With a whip, it is possible to prevent someone from stealing, but it is not effective in making an honest individual out of someone. For if such things were possible, then, for example, if the self of a person was in need of purification and his personal behavior sadly lacking in good morals and ethics, a hundred lashes meted to him would make of that person somebody with good morals and ethics. Instead of a good education, the teachers would simply use the whip and say: "So that this person throughout his life, always tells the truth and finds lies repulsive, he is to be given a hundred lashes, and thereafter he will never tell a lie." The same thing applies to love. Can one force a person to love another by the whip? Love and affection cannot be forced upon someone. No forces in the world, even if taken together cannot force love upon somebody nor take away his love for somebody.

Having made clear this point, I wish to say that faith, regardless of whether it is a basic right of humanity or not, is, by its very nature, not something that can be imposed by force. If we want to create faith, we should know that it is not possible to create it by force. Faith means belief and inclination. Faith means being attracted to and accepting a set of beliefs, and attraction to a belief calls for two conditions. One condition is that the matter must accord with the intellect, this is the scientific aspect of faith.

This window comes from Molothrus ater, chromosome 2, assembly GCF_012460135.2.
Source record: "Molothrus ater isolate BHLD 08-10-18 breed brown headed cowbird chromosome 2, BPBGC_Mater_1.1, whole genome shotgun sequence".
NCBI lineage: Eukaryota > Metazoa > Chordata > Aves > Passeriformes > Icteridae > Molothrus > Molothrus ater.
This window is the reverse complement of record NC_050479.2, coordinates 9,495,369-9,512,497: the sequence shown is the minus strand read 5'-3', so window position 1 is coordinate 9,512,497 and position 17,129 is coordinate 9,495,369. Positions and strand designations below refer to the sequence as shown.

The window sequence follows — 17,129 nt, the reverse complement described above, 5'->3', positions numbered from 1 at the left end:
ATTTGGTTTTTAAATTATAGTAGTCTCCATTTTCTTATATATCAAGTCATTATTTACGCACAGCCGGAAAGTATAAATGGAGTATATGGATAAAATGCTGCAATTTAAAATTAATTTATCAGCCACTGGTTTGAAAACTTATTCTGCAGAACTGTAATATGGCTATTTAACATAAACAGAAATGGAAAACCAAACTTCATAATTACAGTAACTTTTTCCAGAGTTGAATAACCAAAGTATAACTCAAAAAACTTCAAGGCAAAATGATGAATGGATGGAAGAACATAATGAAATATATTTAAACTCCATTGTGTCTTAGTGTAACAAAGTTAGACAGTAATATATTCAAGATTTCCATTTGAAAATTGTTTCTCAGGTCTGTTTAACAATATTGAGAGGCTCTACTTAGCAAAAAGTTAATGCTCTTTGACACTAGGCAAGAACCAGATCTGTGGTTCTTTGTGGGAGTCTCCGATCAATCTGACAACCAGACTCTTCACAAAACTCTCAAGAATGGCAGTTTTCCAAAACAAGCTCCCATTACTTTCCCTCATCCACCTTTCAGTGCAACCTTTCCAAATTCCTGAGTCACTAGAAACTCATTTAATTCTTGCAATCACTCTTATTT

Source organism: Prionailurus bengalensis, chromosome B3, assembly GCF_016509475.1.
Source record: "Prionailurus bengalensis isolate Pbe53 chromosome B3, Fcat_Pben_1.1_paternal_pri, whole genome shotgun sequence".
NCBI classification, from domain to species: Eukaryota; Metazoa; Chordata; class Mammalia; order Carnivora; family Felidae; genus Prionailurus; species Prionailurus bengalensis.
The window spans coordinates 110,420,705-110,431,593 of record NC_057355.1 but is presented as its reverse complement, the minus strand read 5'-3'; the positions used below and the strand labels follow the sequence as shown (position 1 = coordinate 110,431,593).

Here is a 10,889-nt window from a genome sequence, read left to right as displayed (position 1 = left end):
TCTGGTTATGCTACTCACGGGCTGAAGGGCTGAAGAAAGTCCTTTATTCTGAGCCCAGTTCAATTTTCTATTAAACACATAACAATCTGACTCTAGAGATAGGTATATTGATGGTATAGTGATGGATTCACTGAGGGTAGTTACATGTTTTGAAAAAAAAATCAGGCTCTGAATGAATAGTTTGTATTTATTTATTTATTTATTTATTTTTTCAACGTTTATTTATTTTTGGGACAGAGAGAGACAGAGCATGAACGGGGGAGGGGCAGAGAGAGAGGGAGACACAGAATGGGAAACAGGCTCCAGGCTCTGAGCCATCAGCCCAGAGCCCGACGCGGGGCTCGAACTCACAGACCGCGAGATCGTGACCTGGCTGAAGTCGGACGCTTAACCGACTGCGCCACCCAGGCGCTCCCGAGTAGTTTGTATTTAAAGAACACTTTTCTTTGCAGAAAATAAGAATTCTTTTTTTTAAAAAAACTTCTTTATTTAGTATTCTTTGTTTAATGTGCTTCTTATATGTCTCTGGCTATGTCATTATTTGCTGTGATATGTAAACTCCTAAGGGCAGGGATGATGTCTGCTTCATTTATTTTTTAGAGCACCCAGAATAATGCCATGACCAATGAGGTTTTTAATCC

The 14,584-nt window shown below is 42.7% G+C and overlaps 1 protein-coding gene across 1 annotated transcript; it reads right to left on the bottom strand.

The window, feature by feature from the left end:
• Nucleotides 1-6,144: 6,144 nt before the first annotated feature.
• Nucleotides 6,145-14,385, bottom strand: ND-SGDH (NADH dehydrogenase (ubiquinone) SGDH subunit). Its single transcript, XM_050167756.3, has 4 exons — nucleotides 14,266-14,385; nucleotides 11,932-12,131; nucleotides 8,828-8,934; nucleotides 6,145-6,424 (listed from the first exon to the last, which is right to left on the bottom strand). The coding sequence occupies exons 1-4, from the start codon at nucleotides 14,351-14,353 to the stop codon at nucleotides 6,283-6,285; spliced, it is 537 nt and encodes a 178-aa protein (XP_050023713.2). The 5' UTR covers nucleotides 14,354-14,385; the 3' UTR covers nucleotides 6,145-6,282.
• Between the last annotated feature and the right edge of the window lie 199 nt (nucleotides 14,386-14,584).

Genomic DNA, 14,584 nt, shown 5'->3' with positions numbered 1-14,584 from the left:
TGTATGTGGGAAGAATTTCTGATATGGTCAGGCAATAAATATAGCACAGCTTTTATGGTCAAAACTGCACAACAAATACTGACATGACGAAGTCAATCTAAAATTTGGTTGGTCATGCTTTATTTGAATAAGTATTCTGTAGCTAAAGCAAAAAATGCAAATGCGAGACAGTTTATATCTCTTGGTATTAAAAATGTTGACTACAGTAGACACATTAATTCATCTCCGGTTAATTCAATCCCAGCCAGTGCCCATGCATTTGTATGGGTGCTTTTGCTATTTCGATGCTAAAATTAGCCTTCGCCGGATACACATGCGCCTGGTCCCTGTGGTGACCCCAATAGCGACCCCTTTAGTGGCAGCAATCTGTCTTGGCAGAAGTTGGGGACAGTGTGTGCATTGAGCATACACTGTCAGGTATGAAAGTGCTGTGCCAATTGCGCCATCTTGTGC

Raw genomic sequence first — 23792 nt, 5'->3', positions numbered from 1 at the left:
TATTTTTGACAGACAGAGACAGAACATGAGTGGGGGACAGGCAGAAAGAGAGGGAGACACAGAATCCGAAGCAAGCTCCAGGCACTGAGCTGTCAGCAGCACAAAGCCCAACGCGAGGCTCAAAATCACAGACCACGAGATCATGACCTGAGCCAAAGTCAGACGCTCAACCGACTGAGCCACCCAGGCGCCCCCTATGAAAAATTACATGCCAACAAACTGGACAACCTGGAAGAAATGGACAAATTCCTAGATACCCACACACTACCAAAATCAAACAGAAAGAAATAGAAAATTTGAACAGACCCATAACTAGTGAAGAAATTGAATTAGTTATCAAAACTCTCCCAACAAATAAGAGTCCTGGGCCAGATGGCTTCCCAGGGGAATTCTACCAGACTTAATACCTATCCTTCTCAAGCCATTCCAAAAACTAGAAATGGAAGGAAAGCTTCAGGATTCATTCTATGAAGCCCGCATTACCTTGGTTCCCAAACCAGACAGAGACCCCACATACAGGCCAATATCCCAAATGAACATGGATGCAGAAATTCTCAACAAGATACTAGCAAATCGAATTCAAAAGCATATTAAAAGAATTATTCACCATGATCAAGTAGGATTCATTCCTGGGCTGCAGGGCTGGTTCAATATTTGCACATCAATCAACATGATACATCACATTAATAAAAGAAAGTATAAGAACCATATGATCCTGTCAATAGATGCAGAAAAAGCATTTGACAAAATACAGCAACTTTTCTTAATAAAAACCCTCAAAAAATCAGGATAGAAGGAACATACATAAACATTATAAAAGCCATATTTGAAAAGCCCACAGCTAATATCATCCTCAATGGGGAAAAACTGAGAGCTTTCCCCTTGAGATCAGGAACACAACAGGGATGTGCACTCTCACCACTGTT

The other is the emotional aspect i.e. the human heart should be attracted to faith, and none of them comes within the realm of force. Not the first condition, because thinking is subject to logic - if it is desired that a child be taught the solution of a mathematical problem, he must be taught in a logical way so that he finds credence in it. He cannot be taught by the whip. His intellect will not accept a matter through force, and beating. The same applies to the second condition, the emotional quality, that stimulates inclination, attraction and sentiment.